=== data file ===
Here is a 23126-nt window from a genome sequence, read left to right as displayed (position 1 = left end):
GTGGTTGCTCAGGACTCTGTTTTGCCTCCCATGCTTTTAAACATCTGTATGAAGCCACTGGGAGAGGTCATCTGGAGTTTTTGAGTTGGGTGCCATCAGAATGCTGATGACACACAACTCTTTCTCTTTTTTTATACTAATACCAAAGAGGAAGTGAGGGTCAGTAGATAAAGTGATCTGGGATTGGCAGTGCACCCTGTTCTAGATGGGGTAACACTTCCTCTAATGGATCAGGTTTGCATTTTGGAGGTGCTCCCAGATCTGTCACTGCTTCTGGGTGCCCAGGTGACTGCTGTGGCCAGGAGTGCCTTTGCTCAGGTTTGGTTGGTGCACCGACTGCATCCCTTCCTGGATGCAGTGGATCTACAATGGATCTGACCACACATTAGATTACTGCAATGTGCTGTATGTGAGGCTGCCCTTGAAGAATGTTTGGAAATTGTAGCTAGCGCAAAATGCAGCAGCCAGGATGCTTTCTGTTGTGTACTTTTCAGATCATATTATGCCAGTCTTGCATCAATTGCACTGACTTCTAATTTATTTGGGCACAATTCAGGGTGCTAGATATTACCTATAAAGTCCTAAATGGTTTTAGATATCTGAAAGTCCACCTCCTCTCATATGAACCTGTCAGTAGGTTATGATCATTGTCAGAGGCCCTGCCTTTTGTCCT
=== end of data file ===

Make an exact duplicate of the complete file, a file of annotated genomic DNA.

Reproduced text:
Here is a 23126-nt window from a genome sequence, read left to right as displayed (position 1 = left end):
GTGGTTGCTCAGGACTCTGTTTTGCCTCCCATGCTTTTAAACATCTGTATGAAGCCACTGGGAGAGGTCATCTGGAGTTTTTGAGTTGGGTGCCATCAGAATGCTGATGACACACAACTCTTTCTCTTTTTTTATACTAATACCAAAGAGGAAGTGAGGGTCAGTAGATAAAGTGATCTGGGATTGGCAGTGCACCCTGTTCTAGATGGGGTAACACTTCCTCTAATGGATCAGGTTTGCATTTTGGAGGTGCTCCCAGATCTGTCACTGCTTCTGGGTGCCCAGGTGACTGCTGTGGCCAGGAGTGCCTTTGCTCAGGTTTGGTTGGTGCACCGACTGCATCCCTTCCTGGATGCAGTGGATCTACAATGGATCTGACCACACATTAGATTACTGCAATGTGCTGTATGTGAGGCTGCCCTTGAAGAATGTTTGGAAATTGTAGCTAGCGCAAAATGCAGCAGCCAGGATGCTTTCTGTTGTGTACTTTTCAGATCATATTATGCCAGTCTTGCATCAATTGCACTGACTTCTAATTTATTTGGGCACAATTCAGGGTGCTAGATATTACCTATAAAGTCCTAAATGGTTTTAGATATCTGAAAGTCCACCTCCTCTCATATGAACCTGTCAGTAGGTTATGATCATTGTCAGAGGCCCTGCCTTTTGTCCT